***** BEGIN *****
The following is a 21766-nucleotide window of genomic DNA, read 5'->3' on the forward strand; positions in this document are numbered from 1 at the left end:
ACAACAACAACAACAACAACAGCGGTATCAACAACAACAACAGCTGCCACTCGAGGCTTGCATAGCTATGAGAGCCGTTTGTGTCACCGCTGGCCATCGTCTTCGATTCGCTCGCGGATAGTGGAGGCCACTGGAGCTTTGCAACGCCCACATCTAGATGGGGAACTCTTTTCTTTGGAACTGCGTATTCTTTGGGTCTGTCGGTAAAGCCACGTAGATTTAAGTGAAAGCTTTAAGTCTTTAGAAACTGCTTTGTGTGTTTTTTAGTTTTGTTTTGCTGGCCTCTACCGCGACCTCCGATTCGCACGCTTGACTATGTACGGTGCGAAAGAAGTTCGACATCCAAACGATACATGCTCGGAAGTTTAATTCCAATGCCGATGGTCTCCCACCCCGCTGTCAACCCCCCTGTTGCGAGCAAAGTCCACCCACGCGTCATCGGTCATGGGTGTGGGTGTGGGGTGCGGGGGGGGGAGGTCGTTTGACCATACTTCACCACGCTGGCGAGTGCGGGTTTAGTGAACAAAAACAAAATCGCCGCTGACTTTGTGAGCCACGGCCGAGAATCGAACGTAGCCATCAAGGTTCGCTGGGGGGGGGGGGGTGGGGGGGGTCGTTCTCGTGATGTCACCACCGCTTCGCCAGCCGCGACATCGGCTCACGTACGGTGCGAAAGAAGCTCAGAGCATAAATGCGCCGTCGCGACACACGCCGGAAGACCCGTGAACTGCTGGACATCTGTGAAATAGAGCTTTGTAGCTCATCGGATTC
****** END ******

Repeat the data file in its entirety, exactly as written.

The following is a 21766-nucleotide window of genomic DNA, read 5'->3' on the forward strand; positions in this document are numbered from 1 at the left end:
ACAACAACAACAACAACAACAGCGGTATCAACAACAACAACAGCTGCCACTCGAGGCTTGCATAGCTATGAGAGCCGTTTGTGTCACCGCTGGCCATCGTCTTCGATTCGCTCGCGGATAGTGGAGGCCACTGGAGCTTTGCAACGCCCACATCTAGATGGGGAACTCTTTTCTTTGGAACTGCGTATTCTTTGGGTCTGTCGGTAAAGCCACGTAGATTTAAGTGAAAGCTTTAAGTCTTTAGAAACTGCTTTGTGTGTTTTTTAGTTTTGTTTTGCTGGCCTCTACCGCGACCTCCGATTCGCACGCTTGACTATGTACGGTGCGAAAGAAGTTCGACATCCAAACGATACATGCTCGGAAGTTTAATTCCAATGCCGATGGTCTCCCACCCCGCTGTCAACCCCCCTGTTGCGAGCAAAGTCCACCCACGCGTCATCGGTCATGGGTGTGGGTGTGGGGTGCGGGGGGGGGAGGTCGTTTGACCATACTTCACCACGCTGGCGAGTGCGGGTTTAGTGAACAAAAACAAAATCGCCGCTGACTTTGTGAGCCACGGCCGAGAATCGAACGTAGCCATCAAGGTTCGCTGGGGGGGGGGGGGTGGGGGGGGTCGTTCTCGTGATGTCACCACCGCTTCGCCAGCCGCGACATCGGCTCACGTACGGTGCGAAAGAAGCTCAGAGCATAAATGCGCCGTCGCGACACACGCCGGAAGACCCGTGAACTGCTGGACATCTGTGAAATAGAGCTTTGTAGCTCATCGGATTC